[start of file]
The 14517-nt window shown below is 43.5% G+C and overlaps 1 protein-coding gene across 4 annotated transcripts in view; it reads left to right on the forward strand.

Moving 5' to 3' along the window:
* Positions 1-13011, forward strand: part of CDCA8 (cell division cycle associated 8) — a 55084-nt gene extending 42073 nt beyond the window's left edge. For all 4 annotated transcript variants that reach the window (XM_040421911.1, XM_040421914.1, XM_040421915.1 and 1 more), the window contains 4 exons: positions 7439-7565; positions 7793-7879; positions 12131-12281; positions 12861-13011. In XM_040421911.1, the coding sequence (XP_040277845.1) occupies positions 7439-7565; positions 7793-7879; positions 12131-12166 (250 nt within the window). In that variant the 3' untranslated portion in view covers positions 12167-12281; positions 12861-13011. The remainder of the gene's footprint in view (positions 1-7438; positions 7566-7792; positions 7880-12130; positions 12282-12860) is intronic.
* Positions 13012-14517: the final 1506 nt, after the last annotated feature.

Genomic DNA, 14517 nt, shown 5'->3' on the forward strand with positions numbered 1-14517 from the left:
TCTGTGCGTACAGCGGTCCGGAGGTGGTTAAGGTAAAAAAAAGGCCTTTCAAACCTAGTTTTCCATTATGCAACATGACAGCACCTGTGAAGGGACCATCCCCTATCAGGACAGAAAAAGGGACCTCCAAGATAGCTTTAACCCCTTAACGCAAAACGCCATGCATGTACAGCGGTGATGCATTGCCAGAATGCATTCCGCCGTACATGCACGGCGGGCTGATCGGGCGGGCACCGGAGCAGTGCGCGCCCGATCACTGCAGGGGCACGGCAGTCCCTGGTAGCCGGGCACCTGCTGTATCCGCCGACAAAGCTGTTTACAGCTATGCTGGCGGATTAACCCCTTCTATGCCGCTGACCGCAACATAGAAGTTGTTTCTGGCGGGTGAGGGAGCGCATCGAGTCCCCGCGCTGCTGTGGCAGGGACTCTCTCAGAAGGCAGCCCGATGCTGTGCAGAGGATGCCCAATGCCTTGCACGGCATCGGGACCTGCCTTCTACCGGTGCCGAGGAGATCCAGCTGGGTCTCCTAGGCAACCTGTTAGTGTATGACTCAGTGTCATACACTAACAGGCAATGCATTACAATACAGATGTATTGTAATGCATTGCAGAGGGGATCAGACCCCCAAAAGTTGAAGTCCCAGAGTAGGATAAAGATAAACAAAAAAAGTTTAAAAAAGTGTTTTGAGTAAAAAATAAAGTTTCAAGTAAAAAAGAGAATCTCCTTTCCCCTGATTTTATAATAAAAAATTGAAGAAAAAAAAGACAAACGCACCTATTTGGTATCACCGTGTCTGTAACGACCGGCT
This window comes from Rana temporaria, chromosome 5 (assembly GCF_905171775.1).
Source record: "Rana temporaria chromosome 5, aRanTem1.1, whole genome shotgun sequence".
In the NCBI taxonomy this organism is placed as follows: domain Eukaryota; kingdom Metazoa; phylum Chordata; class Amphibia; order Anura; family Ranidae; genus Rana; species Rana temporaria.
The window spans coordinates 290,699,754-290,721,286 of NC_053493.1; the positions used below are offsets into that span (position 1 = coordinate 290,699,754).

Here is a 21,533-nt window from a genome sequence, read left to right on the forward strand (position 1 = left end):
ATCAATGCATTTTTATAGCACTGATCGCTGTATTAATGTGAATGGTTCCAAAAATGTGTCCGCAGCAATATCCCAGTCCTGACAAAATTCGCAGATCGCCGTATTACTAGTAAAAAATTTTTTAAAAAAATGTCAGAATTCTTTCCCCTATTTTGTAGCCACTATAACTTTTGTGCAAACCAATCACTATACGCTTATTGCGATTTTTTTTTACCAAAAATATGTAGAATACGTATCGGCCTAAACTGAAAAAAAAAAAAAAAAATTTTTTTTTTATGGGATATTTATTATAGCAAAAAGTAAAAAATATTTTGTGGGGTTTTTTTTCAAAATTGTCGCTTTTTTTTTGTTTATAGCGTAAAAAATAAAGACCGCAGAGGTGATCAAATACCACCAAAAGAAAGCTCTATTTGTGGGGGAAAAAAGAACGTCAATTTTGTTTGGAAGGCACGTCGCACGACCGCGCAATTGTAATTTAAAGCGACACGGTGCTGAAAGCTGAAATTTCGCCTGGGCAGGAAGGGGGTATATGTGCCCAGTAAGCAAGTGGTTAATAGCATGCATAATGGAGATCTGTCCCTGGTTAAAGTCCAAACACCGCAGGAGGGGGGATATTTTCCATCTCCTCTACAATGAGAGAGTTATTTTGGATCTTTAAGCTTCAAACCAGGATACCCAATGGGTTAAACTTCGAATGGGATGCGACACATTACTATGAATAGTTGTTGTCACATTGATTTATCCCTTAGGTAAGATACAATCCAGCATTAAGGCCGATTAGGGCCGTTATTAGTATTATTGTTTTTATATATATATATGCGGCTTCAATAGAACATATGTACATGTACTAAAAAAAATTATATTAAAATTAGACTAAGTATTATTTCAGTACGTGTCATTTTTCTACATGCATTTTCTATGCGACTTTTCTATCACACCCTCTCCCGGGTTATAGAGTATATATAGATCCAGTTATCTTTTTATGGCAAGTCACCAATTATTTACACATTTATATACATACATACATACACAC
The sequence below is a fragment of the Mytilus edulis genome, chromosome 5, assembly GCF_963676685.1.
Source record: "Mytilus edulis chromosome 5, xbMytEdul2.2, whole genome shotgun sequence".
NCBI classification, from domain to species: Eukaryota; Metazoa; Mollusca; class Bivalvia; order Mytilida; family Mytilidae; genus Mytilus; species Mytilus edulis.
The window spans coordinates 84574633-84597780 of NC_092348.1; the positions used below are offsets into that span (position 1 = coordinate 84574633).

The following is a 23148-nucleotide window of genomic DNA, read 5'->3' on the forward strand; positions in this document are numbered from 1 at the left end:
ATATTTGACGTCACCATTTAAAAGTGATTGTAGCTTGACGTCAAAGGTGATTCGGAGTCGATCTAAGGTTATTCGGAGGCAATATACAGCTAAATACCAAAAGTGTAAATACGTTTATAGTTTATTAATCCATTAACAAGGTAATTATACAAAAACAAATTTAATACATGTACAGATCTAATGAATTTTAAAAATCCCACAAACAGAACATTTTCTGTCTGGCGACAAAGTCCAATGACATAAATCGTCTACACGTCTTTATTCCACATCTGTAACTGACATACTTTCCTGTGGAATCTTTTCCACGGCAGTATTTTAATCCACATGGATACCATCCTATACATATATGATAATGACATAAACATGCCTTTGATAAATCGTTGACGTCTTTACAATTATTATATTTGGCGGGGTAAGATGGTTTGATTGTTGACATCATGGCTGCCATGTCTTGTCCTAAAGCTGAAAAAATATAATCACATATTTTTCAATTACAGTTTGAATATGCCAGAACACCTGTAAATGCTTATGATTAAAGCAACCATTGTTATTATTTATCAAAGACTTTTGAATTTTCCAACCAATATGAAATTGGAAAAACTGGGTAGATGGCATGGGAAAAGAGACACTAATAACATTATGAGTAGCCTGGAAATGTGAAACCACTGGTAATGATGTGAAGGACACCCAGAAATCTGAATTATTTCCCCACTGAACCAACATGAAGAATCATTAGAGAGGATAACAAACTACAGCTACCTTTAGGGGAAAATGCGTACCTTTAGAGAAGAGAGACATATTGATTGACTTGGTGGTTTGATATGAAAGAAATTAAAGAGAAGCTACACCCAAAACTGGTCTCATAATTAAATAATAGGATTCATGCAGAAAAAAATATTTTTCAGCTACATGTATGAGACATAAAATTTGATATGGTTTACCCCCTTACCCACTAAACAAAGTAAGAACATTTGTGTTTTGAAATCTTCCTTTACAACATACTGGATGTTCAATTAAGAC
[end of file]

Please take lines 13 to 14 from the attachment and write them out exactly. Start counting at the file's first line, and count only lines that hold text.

The sequence below is a fragment of the Mytilus edulis genome, chromosome 5, assembly GCF_963676685.1.
Source record: "Mytilus edulis chromosome 5, xbMytEdul2.2, whole genome shotgun sequence".